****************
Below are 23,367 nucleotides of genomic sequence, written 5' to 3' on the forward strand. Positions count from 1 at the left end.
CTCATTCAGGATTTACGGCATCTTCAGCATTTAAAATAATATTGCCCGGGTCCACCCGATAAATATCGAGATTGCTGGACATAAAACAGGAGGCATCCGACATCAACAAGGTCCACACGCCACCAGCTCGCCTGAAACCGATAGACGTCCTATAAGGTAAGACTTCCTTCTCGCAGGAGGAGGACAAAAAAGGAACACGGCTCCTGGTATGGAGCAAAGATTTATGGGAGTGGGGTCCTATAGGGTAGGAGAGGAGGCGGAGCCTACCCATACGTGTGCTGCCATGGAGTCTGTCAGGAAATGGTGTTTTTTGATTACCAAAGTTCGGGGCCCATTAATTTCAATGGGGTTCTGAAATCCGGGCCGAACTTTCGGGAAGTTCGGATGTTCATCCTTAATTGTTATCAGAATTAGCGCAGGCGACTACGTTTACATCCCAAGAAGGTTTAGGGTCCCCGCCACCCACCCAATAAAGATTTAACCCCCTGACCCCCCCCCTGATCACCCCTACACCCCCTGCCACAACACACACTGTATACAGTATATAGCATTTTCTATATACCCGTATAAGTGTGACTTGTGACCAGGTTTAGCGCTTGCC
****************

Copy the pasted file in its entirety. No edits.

Below are 23,367 nucleotides of genomic sequence, written 5' to 3' on the forward strand. Positions count from 1 at the left end.
CTCATTCAGGATTTACGGCATCTTCAGCATTTAAAATAATATTGCCCGGGTCCACCCGATAAATATCGAGATTGCTGGACATAAAACAGGAGGCATCCGACATCAACAAGGTCCACACGCCACCAGCTCGCCTGAAACCGATAGACGTCCTATAAGGTAAGACTTCCTTCTCGCAGGAGGAGGACAAAAAAGGAACACGGCTCCTGGTATGGAGCAAAGATTTATGGGAGTGGGGTCCTATAGGGTAGGAGAGGAGGCGGAGCCTACCCATACGTGTGCTGCCATGGAGTCTGTCAGGAAATGGTGTTTTTTGATTACCAAAGTTCGGGGCCCATTAATTTCAATGGGGTTCTGAAATCCGGGCCGAACTTTCGGGAAGTTCGGATGTTCATCCTTAATTGTTATCAGAATTAGCGCAGGCGACTACGTTTACATCCCAAGAAGGTTTAGGGTCCCCGCCACCCACCCAATAAAGATTTAACCCCCTGACCCCCCCCCTGATCACCCCTACACCCCCTGCCACAACACACACTGTATACAGTATATAGCATTTTCTATATACCCGTATAAGTGTGACTTGTGACCAGGTTTAGCGCTTGCC